We — all of us, including me — need to acknowledge our share of the responsibility for having abandoned Detroit.  We need to understand that any effort to rebuild the American auto industry requires each of us to start buying American again — and by that I mean cars built in the United States, whether they are in GM plants or Toyota plants.

If we really care about the American worker, if we really want to help turn around the economy, and if you really want President Obama to succeed, there is nothing more important that we could do today.  We all have an individual role to play.  Let’s change the way we think and what we regard as trendy.

It’s not like we have to sacrifice for this to happen.  Detroit is producing great cars; to cite one example, the Ford Fusion was just named the Motor Trend 2010 Car of the Year.  And many are cheaper than their foreign competition.  They should be flying off the lots.  But right now, they’re not.  The problem is not the product, but the perception.

So let’s make buying American cars cool again.  Let’s make it so that movie stars will want to arrive at the Oscars in Ford Fusions instead of Toyota Priuses.  Let’s make it so that high schoolers will want to drive Mustangs, Camaros, and Tesla Roadsters instead of Porsches and Lamborghinis.  Let’s make it so that athletes will want buy the Cadillac STS instead of the BMW 5 series.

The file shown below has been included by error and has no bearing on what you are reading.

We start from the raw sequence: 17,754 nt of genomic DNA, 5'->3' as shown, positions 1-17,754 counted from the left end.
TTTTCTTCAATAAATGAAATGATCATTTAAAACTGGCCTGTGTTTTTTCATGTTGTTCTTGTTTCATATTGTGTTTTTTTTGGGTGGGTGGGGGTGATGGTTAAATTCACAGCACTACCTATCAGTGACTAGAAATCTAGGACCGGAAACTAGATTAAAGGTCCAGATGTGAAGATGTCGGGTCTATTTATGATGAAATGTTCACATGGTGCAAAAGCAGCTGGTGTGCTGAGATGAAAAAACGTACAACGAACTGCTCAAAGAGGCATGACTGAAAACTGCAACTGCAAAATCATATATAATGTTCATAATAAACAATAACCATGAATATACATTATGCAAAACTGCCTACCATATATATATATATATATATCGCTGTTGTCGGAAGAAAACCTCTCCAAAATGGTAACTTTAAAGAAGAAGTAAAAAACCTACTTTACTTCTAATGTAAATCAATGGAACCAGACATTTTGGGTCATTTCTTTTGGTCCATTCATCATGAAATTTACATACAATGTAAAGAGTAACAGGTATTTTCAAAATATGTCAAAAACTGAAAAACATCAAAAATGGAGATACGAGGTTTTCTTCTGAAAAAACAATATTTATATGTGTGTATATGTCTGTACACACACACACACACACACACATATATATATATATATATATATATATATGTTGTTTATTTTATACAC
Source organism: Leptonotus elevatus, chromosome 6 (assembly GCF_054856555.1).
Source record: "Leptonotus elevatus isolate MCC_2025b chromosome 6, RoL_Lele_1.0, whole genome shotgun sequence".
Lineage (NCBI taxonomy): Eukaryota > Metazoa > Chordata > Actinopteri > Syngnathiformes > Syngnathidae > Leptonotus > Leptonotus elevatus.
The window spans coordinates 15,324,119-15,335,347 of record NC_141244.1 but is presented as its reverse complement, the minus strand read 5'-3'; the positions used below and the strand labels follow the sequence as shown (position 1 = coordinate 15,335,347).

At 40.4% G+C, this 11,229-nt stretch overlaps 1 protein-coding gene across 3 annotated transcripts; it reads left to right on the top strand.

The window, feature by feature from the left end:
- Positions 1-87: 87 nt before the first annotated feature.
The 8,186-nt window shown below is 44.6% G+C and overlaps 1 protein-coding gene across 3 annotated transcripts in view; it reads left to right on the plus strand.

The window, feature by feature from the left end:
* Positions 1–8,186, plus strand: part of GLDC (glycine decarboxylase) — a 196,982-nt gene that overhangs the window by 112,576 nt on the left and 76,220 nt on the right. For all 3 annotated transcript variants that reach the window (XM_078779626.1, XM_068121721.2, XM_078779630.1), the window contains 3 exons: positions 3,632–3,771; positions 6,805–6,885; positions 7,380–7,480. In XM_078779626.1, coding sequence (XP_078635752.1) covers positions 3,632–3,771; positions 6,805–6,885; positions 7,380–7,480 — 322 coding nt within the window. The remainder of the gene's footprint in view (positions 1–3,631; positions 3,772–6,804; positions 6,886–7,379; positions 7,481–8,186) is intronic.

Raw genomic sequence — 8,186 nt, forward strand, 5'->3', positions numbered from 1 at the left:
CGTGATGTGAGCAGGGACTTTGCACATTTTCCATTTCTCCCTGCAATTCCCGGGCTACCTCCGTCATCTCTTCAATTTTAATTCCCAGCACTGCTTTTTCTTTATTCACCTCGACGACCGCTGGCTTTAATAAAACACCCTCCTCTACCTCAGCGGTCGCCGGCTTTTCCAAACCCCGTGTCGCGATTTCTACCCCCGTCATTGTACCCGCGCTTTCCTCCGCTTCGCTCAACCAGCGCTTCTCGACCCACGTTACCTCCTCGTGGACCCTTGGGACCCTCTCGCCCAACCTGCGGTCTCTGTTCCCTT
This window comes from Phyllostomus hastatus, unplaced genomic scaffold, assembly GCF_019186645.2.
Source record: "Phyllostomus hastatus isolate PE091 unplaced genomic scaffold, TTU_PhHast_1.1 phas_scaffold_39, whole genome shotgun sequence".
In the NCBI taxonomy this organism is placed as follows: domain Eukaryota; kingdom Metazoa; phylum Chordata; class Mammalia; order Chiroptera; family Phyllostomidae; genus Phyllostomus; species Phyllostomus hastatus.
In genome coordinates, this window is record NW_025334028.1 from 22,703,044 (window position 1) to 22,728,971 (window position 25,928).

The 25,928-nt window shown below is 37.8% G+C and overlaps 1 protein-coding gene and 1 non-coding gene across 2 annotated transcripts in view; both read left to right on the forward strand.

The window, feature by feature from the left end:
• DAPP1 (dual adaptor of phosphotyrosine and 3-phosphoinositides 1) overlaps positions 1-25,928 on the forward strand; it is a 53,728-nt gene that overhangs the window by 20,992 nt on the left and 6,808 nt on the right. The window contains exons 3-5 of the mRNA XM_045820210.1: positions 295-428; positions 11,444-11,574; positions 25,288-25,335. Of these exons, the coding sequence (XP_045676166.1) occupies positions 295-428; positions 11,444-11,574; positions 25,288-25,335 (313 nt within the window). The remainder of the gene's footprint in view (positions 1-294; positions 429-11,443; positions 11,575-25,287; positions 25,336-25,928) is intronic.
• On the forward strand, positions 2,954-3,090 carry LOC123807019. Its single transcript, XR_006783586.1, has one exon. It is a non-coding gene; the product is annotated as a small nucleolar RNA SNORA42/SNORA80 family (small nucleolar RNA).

There are two stark realities here.  First, Democrats and progressives cannot hope to sustain a majority without the support of American workers.  Second, the United States cannot sustain economic growth if it continues to allow its manufacturing base to erode.

Reversing forty years of bad industrial policy won’t happen overnight.  But we as progressives can start today by changing our world view so that it matches reality — and by respecting the hard work of our fellow Americans.  Doing anything less would be strategically foolish and economically disastrous.

Read more: , , , , , , , , ,

Photo:  Strikers inside of a closed General Motors plant celebrate as the end of the 1937 sitdown strike is announced, Flint, Michigan.  Public domain, via the UAW Archives, Walter Reuther Library, Wayne State University.